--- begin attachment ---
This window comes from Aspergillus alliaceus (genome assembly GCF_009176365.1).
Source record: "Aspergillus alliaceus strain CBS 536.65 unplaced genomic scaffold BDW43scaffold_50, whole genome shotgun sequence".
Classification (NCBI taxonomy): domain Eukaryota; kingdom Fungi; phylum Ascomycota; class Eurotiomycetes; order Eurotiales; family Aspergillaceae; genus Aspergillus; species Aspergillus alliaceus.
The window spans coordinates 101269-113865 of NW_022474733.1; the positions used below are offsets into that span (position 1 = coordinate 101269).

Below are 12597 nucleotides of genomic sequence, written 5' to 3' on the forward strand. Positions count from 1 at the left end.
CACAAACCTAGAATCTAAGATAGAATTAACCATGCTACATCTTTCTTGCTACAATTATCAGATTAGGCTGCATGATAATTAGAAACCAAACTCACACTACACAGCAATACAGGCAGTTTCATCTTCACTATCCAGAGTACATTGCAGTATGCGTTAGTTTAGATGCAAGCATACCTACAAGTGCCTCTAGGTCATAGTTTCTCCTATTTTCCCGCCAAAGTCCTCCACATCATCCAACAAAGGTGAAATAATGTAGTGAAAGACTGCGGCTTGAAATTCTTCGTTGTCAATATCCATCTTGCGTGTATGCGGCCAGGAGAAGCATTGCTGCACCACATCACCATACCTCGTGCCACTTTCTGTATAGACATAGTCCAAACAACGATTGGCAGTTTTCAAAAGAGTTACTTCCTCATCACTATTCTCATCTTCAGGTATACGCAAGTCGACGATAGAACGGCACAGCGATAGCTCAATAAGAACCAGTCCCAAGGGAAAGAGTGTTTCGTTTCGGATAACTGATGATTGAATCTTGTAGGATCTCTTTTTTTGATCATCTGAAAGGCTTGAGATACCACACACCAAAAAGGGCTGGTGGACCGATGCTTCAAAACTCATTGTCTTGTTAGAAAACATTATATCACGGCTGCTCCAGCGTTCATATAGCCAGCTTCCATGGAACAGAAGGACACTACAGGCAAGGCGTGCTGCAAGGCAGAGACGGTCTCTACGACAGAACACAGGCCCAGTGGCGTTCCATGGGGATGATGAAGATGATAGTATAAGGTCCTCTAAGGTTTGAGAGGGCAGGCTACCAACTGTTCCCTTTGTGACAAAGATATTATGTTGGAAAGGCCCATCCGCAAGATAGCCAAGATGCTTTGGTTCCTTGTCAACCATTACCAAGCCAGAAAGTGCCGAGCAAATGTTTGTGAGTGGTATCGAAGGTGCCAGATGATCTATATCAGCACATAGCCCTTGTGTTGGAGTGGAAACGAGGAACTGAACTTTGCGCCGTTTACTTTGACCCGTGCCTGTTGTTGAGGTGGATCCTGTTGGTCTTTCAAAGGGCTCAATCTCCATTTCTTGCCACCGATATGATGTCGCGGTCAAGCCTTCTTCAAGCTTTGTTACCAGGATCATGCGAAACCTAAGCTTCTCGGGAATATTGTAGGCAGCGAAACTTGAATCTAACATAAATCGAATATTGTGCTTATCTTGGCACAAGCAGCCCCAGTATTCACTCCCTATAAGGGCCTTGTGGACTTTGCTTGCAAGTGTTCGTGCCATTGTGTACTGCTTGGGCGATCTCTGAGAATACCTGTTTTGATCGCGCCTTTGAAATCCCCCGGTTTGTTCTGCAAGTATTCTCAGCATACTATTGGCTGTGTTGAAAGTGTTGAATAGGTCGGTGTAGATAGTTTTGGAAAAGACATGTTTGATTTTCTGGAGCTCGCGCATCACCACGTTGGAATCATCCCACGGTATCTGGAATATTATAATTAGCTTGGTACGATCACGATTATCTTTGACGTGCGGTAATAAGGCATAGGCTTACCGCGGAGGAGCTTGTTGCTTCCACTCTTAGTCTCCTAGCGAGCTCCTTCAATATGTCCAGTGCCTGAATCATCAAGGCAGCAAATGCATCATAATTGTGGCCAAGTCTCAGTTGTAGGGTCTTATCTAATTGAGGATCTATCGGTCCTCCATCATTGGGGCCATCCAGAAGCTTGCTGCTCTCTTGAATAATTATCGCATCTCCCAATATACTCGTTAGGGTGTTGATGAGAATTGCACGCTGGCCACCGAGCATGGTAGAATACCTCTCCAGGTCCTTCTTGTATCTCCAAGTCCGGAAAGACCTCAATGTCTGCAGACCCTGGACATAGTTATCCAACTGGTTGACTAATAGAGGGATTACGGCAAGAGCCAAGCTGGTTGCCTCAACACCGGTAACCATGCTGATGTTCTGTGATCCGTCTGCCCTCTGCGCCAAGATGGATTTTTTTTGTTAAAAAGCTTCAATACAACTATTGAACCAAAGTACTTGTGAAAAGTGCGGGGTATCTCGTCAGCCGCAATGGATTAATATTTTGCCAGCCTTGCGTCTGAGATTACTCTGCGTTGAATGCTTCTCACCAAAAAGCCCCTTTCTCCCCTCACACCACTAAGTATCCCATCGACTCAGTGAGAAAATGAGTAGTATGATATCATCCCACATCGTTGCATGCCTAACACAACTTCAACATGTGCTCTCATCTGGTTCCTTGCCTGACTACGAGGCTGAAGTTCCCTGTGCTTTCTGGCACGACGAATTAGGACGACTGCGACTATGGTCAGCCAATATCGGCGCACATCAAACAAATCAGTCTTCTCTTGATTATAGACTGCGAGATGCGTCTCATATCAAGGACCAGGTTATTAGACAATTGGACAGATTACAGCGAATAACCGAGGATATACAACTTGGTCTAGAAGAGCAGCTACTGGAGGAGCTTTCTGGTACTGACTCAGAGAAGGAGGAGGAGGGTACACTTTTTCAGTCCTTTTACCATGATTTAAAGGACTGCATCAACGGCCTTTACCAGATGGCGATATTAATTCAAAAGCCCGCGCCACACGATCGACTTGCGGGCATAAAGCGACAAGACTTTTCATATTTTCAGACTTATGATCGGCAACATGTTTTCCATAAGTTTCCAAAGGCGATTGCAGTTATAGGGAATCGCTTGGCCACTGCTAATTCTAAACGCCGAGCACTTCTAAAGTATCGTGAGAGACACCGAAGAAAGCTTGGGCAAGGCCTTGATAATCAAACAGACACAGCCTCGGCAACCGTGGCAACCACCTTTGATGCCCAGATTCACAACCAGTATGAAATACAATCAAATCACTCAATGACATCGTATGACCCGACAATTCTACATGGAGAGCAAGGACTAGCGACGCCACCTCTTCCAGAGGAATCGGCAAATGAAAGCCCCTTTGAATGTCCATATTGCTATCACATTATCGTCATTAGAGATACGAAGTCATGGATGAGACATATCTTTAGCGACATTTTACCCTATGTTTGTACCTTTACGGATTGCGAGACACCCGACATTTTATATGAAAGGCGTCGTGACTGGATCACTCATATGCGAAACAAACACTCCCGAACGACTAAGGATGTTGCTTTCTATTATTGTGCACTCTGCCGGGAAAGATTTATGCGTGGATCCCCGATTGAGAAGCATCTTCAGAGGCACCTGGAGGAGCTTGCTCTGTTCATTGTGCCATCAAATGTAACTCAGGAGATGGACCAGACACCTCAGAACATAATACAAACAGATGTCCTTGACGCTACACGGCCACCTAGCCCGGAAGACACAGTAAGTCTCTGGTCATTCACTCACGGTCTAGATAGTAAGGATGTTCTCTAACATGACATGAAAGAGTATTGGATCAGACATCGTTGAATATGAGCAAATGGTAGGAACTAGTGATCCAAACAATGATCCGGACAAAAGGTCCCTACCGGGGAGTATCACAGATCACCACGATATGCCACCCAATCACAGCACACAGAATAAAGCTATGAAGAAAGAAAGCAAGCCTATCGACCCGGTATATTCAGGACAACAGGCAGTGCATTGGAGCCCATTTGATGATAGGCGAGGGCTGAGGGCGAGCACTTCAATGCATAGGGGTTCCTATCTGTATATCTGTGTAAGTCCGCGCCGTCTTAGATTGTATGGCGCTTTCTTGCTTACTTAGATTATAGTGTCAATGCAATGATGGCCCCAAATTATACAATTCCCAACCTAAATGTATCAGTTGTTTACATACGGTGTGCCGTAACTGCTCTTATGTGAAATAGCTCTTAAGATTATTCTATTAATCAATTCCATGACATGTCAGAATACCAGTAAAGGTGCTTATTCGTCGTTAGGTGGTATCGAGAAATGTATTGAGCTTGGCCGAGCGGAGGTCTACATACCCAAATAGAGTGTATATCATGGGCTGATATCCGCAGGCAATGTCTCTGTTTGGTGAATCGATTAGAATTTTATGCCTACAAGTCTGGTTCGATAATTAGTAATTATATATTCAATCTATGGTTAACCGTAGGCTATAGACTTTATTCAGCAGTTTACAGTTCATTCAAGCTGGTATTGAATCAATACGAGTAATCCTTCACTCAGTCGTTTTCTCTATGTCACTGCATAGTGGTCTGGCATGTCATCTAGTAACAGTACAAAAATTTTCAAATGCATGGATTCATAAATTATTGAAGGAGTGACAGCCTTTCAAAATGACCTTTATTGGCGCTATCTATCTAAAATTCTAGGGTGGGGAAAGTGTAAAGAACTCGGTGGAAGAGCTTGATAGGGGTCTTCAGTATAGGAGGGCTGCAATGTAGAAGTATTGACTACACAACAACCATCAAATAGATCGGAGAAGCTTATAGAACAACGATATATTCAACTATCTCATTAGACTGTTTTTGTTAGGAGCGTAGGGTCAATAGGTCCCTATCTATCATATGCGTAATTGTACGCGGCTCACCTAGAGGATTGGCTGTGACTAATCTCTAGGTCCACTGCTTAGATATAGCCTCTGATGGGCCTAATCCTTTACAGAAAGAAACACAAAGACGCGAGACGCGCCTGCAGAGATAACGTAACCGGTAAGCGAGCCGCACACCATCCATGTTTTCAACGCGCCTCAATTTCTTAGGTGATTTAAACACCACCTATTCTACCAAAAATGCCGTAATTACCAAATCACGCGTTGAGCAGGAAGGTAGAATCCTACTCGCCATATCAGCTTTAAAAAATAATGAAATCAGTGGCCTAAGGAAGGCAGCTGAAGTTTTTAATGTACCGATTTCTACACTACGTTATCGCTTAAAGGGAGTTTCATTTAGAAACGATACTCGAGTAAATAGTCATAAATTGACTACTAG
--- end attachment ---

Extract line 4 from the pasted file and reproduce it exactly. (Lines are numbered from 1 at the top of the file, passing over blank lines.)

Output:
The window spans coordinates 101269-113865 of NW_022474733.1; the positions used below are offsets into that span (position 1 = coordinate 101269).